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The latest unwitting recipient of a posthumous Mormon baptism was revealed as murdered Wall Street Journal reporter Daniel Pearl — much to his parents’ chagrin.
Pearl, who was captured and killed by terrorists in Pakistan in 2002, received the Mormon rite on June 1, 2011, in Twin Falls, Idaho, the Boston Globe reported.
The Jewish reporter is among a number of people who were baptized by proxy without any authorization — a group that includes Anne Frank and other Holocaust victims.
Holocaust survivor Elie Wiesel called for the end of the ritual posthumous baptism of Jews after learning the names of his late father and grandfather were entered in a baptism database.
The parents of Pearl, 38, gently chided the Mormon Church for the baptism of their slain son.
“We appreciate your good intentions but rest assured that Danny’s soul was redeemed through the life that he lived and the values that he upheld,” said an e-mail from his parents, Judea and Ruth Pearl.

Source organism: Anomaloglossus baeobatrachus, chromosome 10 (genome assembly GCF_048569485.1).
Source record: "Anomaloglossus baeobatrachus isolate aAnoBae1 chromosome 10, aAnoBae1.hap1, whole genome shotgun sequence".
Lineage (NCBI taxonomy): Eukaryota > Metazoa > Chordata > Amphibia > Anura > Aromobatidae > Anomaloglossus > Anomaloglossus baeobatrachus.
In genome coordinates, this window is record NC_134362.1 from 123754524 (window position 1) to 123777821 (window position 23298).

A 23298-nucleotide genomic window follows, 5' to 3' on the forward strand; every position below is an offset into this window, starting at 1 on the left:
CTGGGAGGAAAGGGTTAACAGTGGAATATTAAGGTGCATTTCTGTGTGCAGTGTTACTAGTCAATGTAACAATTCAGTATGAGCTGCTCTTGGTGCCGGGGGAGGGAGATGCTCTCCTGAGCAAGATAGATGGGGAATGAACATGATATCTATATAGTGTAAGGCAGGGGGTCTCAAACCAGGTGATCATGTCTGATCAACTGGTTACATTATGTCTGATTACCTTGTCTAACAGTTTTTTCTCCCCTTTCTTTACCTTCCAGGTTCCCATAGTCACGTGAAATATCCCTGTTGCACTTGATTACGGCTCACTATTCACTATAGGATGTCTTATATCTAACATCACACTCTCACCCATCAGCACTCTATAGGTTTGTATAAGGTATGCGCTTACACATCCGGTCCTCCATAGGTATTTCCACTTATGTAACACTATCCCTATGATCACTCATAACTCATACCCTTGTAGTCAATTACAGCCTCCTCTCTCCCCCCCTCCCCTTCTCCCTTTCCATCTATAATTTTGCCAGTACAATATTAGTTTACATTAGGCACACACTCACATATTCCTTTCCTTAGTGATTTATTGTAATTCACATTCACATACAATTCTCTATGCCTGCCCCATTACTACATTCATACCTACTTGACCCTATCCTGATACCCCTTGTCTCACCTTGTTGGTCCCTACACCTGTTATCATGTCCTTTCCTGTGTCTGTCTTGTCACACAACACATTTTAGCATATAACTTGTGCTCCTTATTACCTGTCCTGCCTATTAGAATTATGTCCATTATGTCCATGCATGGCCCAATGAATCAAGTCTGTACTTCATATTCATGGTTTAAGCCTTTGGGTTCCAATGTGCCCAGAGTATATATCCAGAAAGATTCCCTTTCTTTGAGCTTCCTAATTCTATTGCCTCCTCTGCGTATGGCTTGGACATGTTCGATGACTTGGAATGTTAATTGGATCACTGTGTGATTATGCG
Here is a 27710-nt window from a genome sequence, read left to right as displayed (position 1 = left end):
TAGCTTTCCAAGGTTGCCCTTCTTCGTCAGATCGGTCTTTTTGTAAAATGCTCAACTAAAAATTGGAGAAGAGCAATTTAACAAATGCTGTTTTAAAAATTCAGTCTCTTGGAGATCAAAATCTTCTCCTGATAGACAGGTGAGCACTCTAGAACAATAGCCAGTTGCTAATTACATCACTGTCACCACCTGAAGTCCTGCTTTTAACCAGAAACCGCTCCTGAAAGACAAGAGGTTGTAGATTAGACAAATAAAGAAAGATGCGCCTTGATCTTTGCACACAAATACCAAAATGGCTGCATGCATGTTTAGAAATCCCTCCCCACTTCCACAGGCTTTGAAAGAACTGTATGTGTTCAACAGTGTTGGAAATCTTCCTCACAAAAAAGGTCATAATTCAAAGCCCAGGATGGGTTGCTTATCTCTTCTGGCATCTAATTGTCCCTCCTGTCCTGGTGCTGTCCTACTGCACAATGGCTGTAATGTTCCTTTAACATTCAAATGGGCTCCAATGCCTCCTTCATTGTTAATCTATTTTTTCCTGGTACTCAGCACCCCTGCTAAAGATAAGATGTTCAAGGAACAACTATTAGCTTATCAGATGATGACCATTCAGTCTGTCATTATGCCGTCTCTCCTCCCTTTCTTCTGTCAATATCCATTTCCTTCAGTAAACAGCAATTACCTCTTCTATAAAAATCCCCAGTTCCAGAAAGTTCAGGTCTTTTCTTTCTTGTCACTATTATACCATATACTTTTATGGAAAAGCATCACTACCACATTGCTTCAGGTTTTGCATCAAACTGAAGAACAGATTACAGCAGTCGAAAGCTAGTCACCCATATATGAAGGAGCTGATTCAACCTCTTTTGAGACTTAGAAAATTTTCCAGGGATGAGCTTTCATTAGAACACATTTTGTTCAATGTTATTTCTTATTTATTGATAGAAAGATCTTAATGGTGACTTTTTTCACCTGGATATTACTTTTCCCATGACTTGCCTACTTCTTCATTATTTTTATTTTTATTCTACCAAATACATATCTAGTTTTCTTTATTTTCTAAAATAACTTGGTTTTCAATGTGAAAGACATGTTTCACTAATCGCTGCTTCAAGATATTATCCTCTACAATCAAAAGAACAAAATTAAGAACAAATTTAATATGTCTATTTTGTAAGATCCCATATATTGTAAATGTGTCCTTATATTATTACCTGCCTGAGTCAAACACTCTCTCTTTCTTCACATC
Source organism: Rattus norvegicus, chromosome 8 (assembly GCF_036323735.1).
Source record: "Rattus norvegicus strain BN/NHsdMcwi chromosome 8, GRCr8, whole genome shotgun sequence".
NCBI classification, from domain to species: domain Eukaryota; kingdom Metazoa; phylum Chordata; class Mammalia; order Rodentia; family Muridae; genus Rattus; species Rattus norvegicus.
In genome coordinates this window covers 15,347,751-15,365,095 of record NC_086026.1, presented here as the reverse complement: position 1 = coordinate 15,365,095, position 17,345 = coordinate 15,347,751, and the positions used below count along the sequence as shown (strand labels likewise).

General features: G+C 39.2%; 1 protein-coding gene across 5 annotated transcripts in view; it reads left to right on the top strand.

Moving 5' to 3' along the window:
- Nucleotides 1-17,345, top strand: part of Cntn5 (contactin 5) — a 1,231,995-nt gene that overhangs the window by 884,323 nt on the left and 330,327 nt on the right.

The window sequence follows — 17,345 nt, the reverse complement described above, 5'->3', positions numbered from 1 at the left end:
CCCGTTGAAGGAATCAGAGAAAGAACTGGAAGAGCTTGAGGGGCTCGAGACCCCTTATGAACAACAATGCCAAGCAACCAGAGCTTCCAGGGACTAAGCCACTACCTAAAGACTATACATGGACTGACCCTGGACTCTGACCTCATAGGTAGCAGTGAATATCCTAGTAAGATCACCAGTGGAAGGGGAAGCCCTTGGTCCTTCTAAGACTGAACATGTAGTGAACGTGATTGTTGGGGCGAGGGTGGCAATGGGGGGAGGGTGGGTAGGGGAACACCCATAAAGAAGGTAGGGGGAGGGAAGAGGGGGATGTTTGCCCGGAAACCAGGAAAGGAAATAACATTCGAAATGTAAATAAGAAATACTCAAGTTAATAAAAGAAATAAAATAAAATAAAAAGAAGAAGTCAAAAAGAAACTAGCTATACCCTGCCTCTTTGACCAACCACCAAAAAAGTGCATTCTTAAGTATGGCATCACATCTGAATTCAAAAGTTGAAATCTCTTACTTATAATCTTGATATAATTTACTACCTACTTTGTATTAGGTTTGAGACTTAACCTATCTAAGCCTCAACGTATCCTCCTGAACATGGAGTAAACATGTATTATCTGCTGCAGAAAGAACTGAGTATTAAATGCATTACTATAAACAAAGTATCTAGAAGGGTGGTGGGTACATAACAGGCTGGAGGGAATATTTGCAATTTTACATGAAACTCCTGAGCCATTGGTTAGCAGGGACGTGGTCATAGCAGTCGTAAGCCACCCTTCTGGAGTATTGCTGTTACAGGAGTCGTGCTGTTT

“He lived as a proud Jew, died as a proud Jew and is currently facing his creator as a Jew,” the Pearls wrote to the Globe. “For the record, let it be clear: Danny did not choose to be baptized, nor did his family consent to this un-called-for ritual.”
Church officials, in a statement to the Boston newspaper, agreed that the submission of Pearl’s name for baptism was a violation of church protocol.
“It is distressing when an individual willfully violates the church’s policy and something that should be understood to be an offering based on love and respect becomes a source of contention,” said church spokesman Michael Purdy.
The baptisms are performed by Mormons in an effort to allow non-Mormons an opportunity at eternal salvation.
Mormon temple in Dominican Republic fuels controversy by posthumously baptizing Holocaust victim Anne Frank, says ex-church member
Anne Frank— the most famous of all Holocaust victims — has been posthumously baptized at a Mormon temple, fueling the growing controversy over the bizarre practice.
The rite was conducted Saturday in a Mormon temple in the Dominican Republic, according to Helen Radkey, an excommunicated church member turned whistleblower.
The Church of Jesus Christ of Latter-day Saints practices proxy Baptism — converting Jews, Christians and Muslims to the faith years after they died by ritually dunking a stand-in for the deceased.
Fury over the discovery in 1995 that the church had turned more than 300,000 Jews killed by Nazis for their faith into Mormons led the LDS church to promise to quit baptizing Holocaust victims.